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NIST and Stanford University Have Finished Preserving The Cabrinety Collection

Category: Science & Technology
Posted: 09:35AM
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The name Stephen Cabrinety might not be one you recognize, but there is a chance you have heard about something he did before his death in 1995. He collected various pieces of software starting in the 1980s and this collection eventually grew to contain some 25,000 pieces of software and video games, even in their original packaging, and many pieces of hardware from the time, including the appropriate readers and consoles. In 2009 the Stanford University Libraries obtained the collection and it has been working with NIST to preserve it, only recently finishing the work that included reading floppy disks and audio cassette tapes.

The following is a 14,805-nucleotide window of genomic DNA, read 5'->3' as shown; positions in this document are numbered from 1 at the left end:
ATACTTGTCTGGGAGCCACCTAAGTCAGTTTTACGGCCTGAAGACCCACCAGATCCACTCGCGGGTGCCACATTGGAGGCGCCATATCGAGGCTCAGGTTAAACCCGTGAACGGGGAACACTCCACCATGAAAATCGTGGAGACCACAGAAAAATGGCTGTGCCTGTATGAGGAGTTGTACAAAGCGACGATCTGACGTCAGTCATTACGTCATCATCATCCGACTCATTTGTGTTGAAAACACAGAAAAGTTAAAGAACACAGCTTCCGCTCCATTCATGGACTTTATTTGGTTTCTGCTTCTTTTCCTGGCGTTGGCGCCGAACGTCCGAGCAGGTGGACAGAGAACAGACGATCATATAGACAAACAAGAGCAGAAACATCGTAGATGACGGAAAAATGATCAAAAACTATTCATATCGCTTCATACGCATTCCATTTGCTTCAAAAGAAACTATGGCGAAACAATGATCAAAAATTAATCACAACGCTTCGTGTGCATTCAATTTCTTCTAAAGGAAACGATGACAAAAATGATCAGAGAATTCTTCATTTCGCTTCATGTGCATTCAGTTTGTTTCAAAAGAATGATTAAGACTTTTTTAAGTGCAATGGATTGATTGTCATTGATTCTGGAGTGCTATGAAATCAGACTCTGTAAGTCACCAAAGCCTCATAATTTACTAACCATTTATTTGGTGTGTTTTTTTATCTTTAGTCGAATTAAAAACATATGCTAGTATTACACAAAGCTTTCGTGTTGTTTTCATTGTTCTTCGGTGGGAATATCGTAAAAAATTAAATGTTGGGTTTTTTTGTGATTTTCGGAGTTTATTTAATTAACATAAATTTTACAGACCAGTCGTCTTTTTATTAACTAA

While the nostalgia factor is obvious, this preservation work has been done for a different reason than enjoying classic games and using old software. There are several institutions that exist for collecting and archiving the different media cultures create, such as the Library of Congress that keeps a copy of every published work. The concept goes back to ancient times with the Library of Alexandria, but there is no single repository for software. The National Software Reference Library (NSRL), created and maintained by NIST, comes close, though it has a rather different purpose, and now the complete Cabrinety collection has been added to it. Currently the programs cannot be loaded up and used, as the data has only just been added, but the Stanford team wants to build systems so this will be possible in the future.

For those who are curious, the NRSL is actually for forensic investigations. The software it has archived has all had a digital fingerprint created for it, so when computers or other devices have been taken as evidence, these fingerprints can be used to quickly filter out what information may be important. For example, after the disappearance of Malaysia Airlines flight MH370 the hashes for every flight simulator was requested, so that the FBI could discover the flight paths the pilot had practiced on.

Source: NIST



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